You geezers like me will remember the forever-burning question of Beatles or Stones; you young ‘uns, if any, won’t. But Mick Jagger has just settled it for all of us. First, though, we’ll let Sir Paul (harrumph) get what licks he can in.
Paul McCartney, 77, says it’s clearly The Beatles.
In an interview with Howard Stern on his Sirius-XM radio show last week, McCartney said “I love the Stones but The Beatles were better.”
“Their stuff is rooted in the blues, whereas we had a lot more influences. Keith [Richards] once said to me, ‘You were lucky man. You had four singers in your band. We got one.’”
McCartney, who sang and played bass and piano for the group, and wrote dozens of the group’s songs, said The Stones sometimes copied The Beatles. “We started to notice that whatever we did the Stones sort of did it shortly thereafter,” he said.
“We went to America and had huge success, then the Stones went to America,” he said. “We did Sergeant Pepper and the Stones did a psychedelic album. There was a lot of that.”
Well, okay then. Now do understand, I loved the early Beatles stuff, and I still do. I can just remember my dad getting me out of bed to watch their first Ed Sullivan appearance when I was all of four years old, and I was enthralled. In fact, it was only when the Beatles went off the pop rails into the mondo-weirdo psychedelic ditch that they lost me. But let’s see what Jagger has to say.
Appearing on Zane Lowe’s Apple Music show on Friday, Jagger said there was “obviously no competition” between the two, adding about McCartney, “He is a sweetheart. I’m a politician.”
“The big difference, though, is that The Rolling Stones is a big concert band in other decades and other areas when The Beatles never even did an arena tour,” Jagger said. “They broke up before the touring business started for real… They did that [Shea] stadium gig [in 1965]. But the Stones went on.”
“We started stadium gigs in the 1970s and are still doing them now,” Jagger said. “That’s the real big difference between these two bands. One band is unbelievably luckily still playing in stadiums and then the other band doesn’t exist.”
Yeah, there’s that. Actually, I never have cared all that much for the Stones, although it’s basically less a question of who’s the better band than it is of whether you prefer rock to pop. Nonetheless, I do love me some Keef. And Charlie Watts still ranks as one of the greatest rock & roll drummers ever.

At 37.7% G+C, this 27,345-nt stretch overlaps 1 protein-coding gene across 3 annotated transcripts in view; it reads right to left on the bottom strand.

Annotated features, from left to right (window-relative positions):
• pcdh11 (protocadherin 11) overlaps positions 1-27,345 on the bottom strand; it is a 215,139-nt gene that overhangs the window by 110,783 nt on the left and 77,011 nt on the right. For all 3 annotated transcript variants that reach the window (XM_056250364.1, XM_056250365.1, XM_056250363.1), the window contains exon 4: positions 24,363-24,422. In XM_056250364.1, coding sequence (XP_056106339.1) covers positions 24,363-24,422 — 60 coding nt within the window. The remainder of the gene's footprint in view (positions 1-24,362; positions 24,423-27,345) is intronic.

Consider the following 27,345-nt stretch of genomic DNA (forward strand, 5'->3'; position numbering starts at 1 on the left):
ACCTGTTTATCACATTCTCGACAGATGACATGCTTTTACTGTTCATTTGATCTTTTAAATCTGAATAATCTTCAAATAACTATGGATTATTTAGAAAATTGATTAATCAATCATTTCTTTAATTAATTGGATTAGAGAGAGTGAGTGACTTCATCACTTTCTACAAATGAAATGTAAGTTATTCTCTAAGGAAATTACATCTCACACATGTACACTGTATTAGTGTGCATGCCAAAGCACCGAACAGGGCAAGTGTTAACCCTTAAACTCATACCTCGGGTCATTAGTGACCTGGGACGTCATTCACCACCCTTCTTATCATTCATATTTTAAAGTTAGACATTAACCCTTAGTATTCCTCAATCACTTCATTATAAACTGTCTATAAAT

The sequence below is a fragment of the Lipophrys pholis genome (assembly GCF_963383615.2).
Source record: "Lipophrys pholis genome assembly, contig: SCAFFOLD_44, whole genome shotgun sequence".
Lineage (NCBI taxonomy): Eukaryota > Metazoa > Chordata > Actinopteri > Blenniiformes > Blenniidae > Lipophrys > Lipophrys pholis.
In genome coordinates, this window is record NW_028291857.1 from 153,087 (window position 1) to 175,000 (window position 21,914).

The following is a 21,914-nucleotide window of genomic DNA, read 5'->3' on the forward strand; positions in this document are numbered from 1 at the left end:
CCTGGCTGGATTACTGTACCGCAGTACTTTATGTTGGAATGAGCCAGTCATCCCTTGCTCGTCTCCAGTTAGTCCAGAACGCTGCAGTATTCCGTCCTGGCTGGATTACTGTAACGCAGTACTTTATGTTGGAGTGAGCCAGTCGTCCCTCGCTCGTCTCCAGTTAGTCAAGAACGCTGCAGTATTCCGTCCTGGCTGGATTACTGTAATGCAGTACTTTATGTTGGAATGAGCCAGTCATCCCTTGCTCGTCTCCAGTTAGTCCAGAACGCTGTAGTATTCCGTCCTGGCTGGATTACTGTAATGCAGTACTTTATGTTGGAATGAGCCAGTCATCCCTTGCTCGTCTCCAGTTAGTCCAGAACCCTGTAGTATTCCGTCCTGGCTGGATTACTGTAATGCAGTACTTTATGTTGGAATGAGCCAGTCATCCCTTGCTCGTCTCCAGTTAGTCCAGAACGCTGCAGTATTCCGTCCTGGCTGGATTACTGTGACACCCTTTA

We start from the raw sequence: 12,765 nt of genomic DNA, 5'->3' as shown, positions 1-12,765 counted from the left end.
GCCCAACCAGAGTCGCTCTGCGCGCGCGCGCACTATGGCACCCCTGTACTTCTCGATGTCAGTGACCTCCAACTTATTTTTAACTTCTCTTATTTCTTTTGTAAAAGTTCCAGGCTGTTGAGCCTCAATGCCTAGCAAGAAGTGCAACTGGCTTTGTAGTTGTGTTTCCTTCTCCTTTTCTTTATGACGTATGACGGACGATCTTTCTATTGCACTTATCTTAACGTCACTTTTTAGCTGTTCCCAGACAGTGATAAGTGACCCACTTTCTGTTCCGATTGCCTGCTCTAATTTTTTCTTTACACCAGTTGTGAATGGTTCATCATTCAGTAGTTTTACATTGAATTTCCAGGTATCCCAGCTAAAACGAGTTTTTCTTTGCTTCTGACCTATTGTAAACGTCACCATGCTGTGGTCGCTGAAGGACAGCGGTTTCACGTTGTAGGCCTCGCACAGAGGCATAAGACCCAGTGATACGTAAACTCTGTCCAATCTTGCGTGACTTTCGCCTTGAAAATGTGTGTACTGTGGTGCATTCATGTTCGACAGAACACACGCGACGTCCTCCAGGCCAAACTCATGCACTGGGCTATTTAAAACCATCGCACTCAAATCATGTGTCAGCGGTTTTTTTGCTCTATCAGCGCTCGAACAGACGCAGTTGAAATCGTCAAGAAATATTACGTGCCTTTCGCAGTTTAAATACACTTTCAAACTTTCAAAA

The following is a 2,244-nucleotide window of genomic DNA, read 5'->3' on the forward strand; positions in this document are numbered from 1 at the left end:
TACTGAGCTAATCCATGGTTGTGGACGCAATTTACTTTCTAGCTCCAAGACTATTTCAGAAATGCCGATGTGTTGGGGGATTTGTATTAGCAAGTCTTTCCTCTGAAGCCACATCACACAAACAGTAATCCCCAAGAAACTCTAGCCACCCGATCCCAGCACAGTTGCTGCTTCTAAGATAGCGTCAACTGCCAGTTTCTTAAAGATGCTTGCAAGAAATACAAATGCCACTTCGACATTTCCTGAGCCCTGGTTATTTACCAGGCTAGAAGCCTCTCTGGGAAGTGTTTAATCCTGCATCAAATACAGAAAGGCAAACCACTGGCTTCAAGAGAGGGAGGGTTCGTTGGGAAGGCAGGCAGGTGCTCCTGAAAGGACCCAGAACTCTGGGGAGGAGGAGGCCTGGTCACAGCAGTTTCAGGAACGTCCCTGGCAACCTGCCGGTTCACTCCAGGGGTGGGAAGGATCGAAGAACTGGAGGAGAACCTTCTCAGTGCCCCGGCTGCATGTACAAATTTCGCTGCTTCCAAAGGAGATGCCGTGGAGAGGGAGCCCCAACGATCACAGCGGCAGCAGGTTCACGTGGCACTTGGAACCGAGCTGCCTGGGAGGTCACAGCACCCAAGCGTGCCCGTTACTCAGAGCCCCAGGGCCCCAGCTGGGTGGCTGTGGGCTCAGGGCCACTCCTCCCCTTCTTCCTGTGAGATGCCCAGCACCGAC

I may have mentioned before here that my beloved mother-in-law in NYC insisted on flying me and my late wife up to see the Stones on the Meadowlands date of their 2006 tour; neither Christiana nor I were very enthusiastic about the proposition, sharing an opinion of the Stones which could be summed up most pithily as: meh. But Xenia, who had seen the Stones their very first time in the States, stood firm. And BOY, was I glad she did. The show featured the Stones with the Uptown Horns, Chuck Leavell, and a whole slew of other top-flight guest artists as well. I admit it was truly one of the best shows I ever saw in my entire life.
Jagger in particular was a thing of wonder to behold. He ran—not walked or jogged, literally RAN—from one end of the huge stage to the other and back again…for more than two friggin’ hours. Nonstop. While, umm, “singing.” As I told the ladies, I couldn’t have done that shit when I was thirty, and he would have been, what, in his late 60s at the time? Incredible.
But longevity ain’t the only weight on the Stones’ side of the scale. Hate to get so personal and all, but with rock and roll royalty, this is the sort of thing that matters. This is who Paul married:
Just to be downright cruel about it, certain ungentlemanly scoundrels once referred to her as “the dog with Wings.” Ahem.
Now have yourself a gander at the one-time Mrs Mick:
All things considered, though, the Beatles/Stones debate is made forever moot for me, nothing more than small potatoes, by a whole ‘nother, far more weighty consideration. See, even the Beatles and the Stones at one time or another hied themselves to Graceland to genuflect in justified awe and pay due obeisance to the once and forever King. And friends, there can only ever be just one.
Argument settled, sez I.
(Via Ed Driscoll)